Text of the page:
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Re: Use variable as a module during runtime.

by Athanasius (Prior)
on Oct 21, 2012 at 02:35 UTC ( #1000165=note: print w/ replies, xml ) Need Help??


in reply to Use variable as a module during runtime.

You don’t need to load the file to a variable first. Just use do directly on the file:

do 'my_file.pl';

and that “executes the contents of the file as a Perl script.”

Update (in reply to Reaped: Re^2: Use variable as a module during runtime. below): If you want to use the variable, then just use eval on it:

eval $f; warn $@ if $@;

But note what the documentation says regarding scope:

The value of the expression (which is itself determined within scalar context) is first parsed, and if there were no errors, executed as a block within the lexical context of the current Perl program. This means, that in particular, any outer lexical variables are visible to it, and any package variable settings or subroutine and format definitions remain afterwards.

Hope that helps,

Athanasius <°(((><contra mundum


Comment on Re: Use variable as a module during runtime.
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Reaped: Re^2: Use variable as a module during runtime.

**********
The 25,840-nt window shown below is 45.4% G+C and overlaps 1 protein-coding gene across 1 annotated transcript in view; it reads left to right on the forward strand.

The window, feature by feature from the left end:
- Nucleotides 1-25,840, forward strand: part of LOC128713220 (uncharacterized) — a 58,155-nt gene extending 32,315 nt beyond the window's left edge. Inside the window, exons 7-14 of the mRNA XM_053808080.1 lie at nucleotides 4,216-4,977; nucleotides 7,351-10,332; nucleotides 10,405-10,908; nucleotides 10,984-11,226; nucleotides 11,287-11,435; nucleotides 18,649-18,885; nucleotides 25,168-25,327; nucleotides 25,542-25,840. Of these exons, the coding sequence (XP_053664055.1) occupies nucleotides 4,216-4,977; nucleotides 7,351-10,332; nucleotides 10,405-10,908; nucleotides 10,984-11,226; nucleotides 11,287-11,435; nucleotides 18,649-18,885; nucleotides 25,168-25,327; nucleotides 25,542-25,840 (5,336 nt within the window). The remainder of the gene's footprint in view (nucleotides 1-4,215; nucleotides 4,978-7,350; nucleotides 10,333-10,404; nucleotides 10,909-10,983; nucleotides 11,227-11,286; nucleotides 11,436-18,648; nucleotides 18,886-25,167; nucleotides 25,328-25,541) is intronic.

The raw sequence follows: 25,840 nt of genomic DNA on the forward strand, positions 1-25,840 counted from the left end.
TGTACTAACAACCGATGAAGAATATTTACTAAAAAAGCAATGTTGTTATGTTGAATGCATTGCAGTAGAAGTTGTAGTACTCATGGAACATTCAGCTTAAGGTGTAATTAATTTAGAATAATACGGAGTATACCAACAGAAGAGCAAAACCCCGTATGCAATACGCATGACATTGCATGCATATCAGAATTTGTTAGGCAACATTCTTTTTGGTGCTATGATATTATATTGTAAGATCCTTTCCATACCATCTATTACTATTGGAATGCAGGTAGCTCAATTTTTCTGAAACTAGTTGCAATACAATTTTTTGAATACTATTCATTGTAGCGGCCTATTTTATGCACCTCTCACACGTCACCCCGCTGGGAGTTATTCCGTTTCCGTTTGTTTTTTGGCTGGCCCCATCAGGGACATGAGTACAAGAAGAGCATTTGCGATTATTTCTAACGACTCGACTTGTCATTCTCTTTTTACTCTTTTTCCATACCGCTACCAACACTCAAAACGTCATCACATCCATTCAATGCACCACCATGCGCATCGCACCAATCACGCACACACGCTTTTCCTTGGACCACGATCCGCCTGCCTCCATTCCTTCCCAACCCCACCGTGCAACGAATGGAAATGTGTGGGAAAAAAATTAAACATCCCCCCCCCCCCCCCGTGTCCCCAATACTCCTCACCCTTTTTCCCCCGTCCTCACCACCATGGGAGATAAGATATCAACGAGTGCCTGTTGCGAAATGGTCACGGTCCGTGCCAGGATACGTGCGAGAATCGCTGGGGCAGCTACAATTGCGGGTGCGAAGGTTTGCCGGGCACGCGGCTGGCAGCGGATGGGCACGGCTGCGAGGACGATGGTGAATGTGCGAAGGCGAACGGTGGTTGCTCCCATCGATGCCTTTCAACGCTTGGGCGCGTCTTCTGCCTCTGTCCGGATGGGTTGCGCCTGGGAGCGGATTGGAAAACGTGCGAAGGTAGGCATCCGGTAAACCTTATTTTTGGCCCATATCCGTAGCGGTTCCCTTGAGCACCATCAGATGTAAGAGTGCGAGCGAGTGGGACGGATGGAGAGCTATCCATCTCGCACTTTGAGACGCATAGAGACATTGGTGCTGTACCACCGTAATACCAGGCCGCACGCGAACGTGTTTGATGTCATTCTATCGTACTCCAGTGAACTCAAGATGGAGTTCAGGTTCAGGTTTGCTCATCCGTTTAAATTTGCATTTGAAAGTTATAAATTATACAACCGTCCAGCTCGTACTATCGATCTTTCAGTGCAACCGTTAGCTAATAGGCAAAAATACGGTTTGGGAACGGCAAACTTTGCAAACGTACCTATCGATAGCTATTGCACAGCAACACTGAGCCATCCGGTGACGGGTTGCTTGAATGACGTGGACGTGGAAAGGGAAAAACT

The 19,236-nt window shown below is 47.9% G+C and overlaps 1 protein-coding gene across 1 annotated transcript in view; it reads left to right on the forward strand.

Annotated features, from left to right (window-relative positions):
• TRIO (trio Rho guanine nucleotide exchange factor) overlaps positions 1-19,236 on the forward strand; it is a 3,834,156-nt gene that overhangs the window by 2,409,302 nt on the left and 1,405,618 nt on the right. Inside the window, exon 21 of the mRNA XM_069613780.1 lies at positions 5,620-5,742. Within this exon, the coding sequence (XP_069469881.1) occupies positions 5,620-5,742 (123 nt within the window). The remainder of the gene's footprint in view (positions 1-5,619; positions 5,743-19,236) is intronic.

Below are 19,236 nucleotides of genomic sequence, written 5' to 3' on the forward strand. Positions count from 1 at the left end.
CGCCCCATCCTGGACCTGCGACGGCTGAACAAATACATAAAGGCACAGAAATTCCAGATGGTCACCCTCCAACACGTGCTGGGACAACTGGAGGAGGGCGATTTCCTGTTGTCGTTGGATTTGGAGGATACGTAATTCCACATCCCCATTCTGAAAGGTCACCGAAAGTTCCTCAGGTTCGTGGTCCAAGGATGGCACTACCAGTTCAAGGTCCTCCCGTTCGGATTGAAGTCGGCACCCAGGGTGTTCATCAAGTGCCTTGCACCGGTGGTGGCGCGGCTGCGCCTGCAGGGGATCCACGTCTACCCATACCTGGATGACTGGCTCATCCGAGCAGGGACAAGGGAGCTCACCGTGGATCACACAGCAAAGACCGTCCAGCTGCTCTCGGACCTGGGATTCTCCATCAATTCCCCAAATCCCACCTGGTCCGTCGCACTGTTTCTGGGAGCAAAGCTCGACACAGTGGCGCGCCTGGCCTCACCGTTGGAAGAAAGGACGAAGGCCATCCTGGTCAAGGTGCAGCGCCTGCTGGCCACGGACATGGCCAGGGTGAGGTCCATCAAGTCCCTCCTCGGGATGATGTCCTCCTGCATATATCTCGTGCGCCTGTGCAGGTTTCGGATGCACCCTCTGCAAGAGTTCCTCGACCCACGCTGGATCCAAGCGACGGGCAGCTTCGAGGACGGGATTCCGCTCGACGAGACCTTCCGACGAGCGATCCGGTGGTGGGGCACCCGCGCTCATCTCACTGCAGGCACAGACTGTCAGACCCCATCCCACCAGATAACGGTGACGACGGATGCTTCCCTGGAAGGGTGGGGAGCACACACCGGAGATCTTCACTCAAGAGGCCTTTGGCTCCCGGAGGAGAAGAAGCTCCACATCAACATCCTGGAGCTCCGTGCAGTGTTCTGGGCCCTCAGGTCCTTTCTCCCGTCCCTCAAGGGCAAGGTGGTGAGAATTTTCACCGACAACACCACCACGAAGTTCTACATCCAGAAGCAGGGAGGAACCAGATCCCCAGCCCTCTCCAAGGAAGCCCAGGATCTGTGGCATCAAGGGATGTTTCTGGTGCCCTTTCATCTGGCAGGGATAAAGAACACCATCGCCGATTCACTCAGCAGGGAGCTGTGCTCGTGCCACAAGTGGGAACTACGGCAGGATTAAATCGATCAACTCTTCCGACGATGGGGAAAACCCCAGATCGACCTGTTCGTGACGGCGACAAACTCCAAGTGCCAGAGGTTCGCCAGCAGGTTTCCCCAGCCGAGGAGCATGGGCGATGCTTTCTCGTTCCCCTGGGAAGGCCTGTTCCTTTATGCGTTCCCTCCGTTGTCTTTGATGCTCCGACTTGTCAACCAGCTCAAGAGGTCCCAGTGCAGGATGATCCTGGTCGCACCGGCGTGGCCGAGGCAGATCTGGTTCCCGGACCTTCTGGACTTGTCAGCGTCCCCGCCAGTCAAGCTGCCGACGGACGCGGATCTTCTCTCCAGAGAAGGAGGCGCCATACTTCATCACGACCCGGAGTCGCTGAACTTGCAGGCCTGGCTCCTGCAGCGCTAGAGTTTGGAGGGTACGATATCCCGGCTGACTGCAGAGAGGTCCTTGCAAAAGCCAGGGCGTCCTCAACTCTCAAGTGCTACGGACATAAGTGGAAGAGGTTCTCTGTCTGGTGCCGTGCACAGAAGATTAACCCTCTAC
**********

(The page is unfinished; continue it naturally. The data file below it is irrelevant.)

by NodeReaper (Curate) on Oct 21, 2012 at 02:50 UTC
Re^2: Use variable as a module during runtime.
by yoda54 (Monk) on Oct 21, 2012 at 03:11 UTC
    So after that, I can do stuff like "my $object = $f->new ?"

    I get errors like: Can't locate object method "test" via package "package Test.

    Thanks for the help!

    Regards.

      In your original code, $f was a variable holding the whole code of the module as a string. So of course

      $f->new

      would produce syntax errors! You need to replace $f with whatever name you gave the module, i.e., the name you used in the package declaration.

      Here is an example to show how this works:

      (1) File “Widget.pm”:

      #! perl use strict; use warnings; package Widget; sub new { my ($class, $name) = @_; my %self = (name => $name); bless \%self, $class; } sub say_hello { my ($self) = @_; print "$self->{name} says \"Hello!\"\n"; } 1;

      (2) The main .pl script (in the same directory as Widget.pm):

      #! perl use strict; use warnings; use autodie; open(my $fh, '<', 'Widget.pm'); my $f = do { local $/; <$fh> }; close $fh; eval $f; warn $@ if $@; my $widget = Widget->new('Gromit'); $widget->say_hello();

      When I run this, I get:

      Gromit says "Hello!"

      as expected.

      Athanasius <°(((><contra mundum

        In your original code, $f was a variable holding the whole code of the module as a string.

        That was your assumption. The other possibility is that the file contained something like "Module::Name". yoda54 would need to provide example data to know for sure.

        Update: oh, I see from the partial error message in the grandparent of this node that you are indeed correct. Sorry for the noise.

        Thank you very much!

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